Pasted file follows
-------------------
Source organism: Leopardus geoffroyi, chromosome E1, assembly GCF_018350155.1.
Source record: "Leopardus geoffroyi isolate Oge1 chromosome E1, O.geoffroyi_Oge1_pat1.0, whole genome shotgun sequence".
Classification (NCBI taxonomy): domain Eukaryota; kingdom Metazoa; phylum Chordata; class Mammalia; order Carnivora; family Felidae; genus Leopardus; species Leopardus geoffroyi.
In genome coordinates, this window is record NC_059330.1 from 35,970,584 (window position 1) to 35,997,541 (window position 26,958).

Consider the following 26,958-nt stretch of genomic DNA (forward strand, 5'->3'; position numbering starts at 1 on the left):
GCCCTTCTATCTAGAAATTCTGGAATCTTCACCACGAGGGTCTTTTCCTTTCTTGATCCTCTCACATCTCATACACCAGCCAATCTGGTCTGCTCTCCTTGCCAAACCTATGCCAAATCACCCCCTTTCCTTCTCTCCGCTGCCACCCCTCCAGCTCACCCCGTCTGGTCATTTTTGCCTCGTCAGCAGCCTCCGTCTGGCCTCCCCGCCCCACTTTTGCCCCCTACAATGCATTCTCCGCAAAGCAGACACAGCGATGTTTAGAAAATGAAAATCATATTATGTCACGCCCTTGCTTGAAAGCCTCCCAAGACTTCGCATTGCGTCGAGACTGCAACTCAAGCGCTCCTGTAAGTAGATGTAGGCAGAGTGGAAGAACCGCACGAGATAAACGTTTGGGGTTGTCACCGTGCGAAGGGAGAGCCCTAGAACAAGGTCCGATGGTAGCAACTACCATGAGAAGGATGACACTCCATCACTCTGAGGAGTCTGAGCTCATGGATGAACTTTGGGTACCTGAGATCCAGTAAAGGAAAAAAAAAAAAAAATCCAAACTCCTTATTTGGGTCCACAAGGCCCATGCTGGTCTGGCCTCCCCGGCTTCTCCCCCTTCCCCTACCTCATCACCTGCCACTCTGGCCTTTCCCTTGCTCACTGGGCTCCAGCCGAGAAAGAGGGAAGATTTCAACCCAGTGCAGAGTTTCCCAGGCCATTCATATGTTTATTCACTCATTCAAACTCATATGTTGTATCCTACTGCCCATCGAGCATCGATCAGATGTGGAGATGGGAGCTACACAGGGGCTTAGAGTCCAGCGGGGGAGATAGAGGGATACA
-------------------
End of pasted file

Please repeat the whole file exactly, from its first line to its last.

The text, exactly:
Source organism: Leopardus geoffroyi, chromosome E1, assembly GCF_018350155.1.
Source record: "Leopardus geoffroyi isolate Oge1 chromosome E1, O.geoffroyi_Oge1_pat1.0, whole genome shotgun sequence".
Classification (NCBI taxonomy): domain Eukaryota; kingdom Metazoa; phylum Chordata; class Mammalia; order Carnivora; family Felidae; genus Leopardus; species Leopardus geoffroyi.
In genome coordinates, this window is record NC_059330.1 from 35,970,584 (window position 1) to 35,997,541 (window position 26,958).

Consider the following 26,958-nt stretch of genomic DNA (forward strand, 5'->3'; position numbering starts at 1 on the left):
GCCCTTCTATCTAGAAATTCTGGAATCTTCACCACGAGGGTCTTTTCCTTTCTTGATCCTCTCACATCTCATACACCAGCCAATCTGGTCTGCTCTCCTTGCCAAACCTATGCCAAATCACCCCCTTTCCTTCTCTCCGCTGCCACCCCTCCAGCTCACCCCGTCTGGTCATTTTTGCCTCGTCAGCAGCCTCCGTCTGGCCTCCCCGCCCCACTTTTGCCCCCTACAATGCATTCTCCGCAAAGCAGACACAGCGATGTTTAGAAAATGAAAATCATATTATGTCACGCCCTTGCTTGAAAGCCTCCCAAGACTTCGCATTGCGTCGAGACTGCAACTCAAGCGCTCCTGTAAGTAGATGTAGGCAGAGTGGAAGAACCGCACGAGATAAACGTTTGGGGTTGTCACCGTGCGAAGGGAGAGCCCTAGAACAAGGTCCGATGGTAGCAACTACCATGAGAAGGATGACACTCCATCACTCTGAGGAGTCTGAGCTCATGGATGAACTTTGGGTACCTGAGATCCAGTAAAGGAAAAAAAAAAAAAAATCCAAACTCCTTATTTGGGTCCACAAGGCCCATGCTGGTCTGGCCTCCCCGGCTTCTCCCCCTTCCCCTACCTCATCACCTGCCACTCTGGCCTTTCCCTTGCTCACTGGGCTCCAGCCGAGAAAGAGGGAAGATTTCAACCCAGTGCAGAGTTTCCCAGGCCATTCATATGTTTATTCACTCATTCAAACTCATATGTTGTATCCTACTGCCCATCGAGCATCGATCAGATGTGGAGATGGGAGCTACACAGGGGCTTAGAGTCCAGCGGGGGAGATAGAGGGATACA